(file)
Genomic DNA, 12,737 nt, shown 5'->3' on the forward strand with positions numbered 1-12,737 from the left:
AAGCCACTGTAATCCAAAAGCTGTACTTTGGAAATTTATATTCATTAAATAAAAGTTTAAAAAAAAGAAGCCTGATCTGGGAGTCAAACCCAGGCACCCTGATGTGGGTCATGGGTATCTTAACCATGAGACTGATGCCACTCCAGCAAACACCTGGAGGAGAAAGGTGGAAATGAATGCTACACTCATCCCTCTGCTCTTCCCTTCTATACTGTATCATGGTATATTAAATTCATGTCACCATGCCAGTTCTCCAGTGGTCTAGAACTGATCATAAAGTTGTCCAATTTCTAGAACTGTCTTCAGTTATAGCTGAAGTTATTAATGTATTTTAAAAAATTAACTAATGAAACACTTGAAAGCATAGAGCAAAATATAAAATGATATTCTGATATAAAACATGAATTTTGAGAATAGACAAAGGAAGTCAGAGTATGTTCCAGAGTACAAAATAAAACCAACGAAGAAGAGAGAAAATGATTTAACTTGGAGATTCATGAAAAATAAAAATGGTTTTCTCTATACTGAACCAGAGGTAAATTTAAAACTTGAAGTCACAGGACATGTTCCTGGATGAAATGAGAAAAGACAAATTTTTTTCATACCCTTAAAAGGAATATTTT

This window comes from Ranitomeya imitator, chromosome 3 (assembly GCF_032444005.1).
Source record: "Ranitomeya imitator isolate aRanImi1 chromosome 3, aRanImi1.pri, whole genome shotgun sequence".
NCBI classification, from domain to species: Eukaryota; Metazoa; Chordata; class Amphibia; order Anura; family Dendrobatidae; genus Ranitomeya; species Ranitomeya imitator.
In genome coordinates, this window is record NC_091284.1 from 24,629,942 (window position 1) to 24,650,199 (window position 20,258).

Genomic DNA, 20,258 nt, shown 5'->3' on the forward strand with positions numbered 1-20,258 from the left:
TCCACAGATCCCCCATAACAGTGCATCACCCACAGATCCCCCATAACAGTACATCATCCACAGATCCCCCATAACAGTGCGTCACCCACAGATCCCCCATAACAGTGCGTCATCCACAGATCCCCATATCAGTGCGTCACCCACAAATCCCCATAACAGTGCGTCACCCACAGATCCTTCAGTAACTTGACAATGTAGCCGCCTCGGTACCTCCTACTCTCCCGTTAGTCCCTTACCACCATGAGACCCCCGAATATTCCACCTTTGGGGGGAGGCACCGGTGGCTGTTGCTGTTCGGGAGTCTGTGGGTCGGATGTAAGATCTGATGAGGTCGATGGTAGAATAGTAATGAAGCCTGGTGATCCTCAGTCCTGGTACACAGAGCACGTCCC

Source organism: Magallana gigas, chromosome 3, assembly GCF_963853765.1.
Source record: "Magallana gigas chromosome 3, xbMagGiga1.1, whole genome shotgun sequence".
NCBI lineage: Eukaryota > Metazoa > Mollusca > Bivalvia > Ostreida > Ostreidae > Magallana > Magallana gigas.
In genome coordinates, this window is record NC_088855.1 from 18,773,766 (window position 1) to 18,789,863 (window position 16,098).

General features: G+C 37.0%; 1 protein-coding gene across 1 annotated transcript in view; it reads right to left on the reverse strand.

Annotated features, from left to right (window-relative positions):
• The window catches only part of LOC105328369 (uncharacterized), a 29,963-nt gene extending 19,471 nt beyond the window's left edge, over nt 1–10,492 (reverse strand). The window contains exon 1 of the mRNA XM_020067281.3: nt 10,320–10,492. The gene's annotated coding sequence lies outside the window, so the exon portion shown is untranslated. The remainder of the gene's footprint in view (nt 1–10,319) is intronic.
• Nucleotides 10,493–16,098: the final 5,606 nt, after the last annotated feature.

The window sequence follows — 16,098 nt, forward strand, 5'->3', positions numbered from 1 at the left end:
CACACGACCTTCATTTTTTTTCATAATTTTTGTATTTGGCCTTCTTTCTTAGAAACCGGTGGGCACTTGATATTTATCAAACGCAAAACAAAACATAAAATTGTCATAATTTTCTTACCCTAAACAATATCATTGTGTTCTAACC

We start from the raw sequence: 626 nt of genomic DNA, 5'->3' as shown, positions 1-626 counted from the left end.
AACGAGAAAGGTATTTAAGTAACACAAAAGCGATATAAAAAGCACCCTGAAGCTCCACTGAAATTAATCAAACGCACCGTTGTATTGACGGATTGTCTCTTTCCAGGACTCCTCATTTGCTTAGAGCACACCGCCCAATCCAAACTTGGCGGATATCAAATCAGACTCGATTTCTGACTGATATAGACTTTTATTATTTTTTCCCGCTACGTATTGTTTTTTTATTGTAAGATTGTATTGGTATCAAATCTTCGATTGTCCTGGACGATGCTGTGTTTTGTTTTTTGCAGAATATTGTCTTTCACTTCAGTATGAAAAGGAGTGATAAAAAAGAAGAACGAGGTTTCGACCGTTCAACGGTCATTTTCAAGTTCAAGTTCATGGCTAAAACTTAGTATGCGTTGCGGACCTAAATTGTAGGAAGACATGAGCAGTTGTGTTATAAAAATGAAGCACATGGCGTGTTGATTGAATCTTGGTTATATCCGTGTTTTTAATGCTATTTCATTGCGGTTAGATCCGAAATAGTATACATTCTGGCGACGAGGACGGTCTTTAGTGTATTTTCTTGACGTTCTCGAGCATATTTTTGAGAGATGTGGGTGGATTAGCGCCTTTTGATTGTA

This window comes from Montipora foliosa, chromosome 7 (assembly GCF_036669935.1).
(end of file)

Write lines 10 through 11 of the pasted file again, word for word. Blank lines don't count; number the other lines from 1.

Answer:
Source record: "Magallana gigas chromosome 3, xbMagGiga1.1, whole genome shotgun sequence".
NCBI lineage: Eukaryota > Metazoa > Mollusca > Bivalvia > Ostreida > Ostreidae > Magallana > Magallana gigas.